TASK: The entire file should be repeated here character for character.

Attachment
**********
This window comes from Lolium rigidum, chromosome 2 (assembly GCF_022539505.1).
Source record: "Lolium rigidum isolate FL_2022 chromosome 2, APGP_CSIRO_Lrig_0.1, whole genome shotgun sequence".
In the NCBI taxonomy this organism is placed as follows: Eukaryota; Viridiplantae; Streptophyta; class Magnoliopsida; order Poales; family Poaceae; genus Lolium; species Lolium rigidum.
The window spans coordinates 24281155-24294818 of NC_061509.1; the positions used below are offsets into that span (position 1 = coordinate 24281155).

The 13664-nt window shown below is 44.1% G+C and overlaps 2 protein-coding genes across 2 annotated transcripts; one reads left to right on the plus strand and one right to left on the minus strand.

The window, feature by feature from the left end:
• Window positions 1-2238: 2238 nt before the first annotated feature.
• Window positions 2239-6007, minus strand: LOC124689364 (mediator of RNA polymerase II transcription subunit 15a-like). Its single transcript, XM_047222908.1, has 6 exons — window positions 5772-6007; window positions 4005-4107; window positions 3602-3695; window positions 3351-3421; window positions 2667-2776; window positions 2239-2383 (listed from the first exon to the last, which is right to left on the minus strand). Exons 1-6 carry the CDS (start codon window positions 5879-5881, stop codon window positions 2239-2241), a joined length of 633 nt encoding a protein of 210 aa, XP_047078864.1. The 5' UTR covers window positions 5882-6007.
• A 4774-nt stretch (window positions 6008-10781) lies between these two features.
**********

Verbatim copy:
This window comes from Lolium rigidum, chromosome 2 (assembly GCF_022539505.1).
Source record: "Lolium rigidum isolate FL_2022 chromosome 2, APGP_CSIRO_Lrig_0.1, whole genome shotgun sequence".
In the NCBI taxonomy this organism is placed as follows: Eukaryota; Viridiplantae; Streptophyta; class Magnoliopsida; order Poales; family Poaceae; genus Lolium; species Lolium rigidum.
The window spans coordinates 24281155-24294818 of NC_061509.1; the positions used below are offsets into that span (position 1 = coordinate 24281155).

The 13664-nt window shown below is 44.1% G+C and overlaps 2 protein-coding genes across 2 annotated transcripts; one reads left to right on the plus strand and one right to left on the minus strand.

The window, feature by feature from the left end:
• Window positions 1-2238: 2238 nt before the first annotated feature.
• Window positions 2239-6007, minus strand: LOC124689364 (mediator of RNA polymerase II transcription subunit 15a-like). Its single transcript, XM_047222908.1, has 6 exons — window positions 5772-6007; window positions 4005-4107; window positions 3602-3695; window positions 3351-3421; window positions 2667-2776; window positions 2239-2383 (listed from the first exon to the last, which is right to left on the minus strand). Exons 1-6 carry the CDS (start codon window positions 5879-5881, stop codon window positions 2239-2241), a joined length of 633 nt encoding a protein of 210 aa, XP_047078864.1. The 5' UTR covers window positions 5882-6007.
• A 4774-nt stretch (window positions 6008-10781) lies between these two features.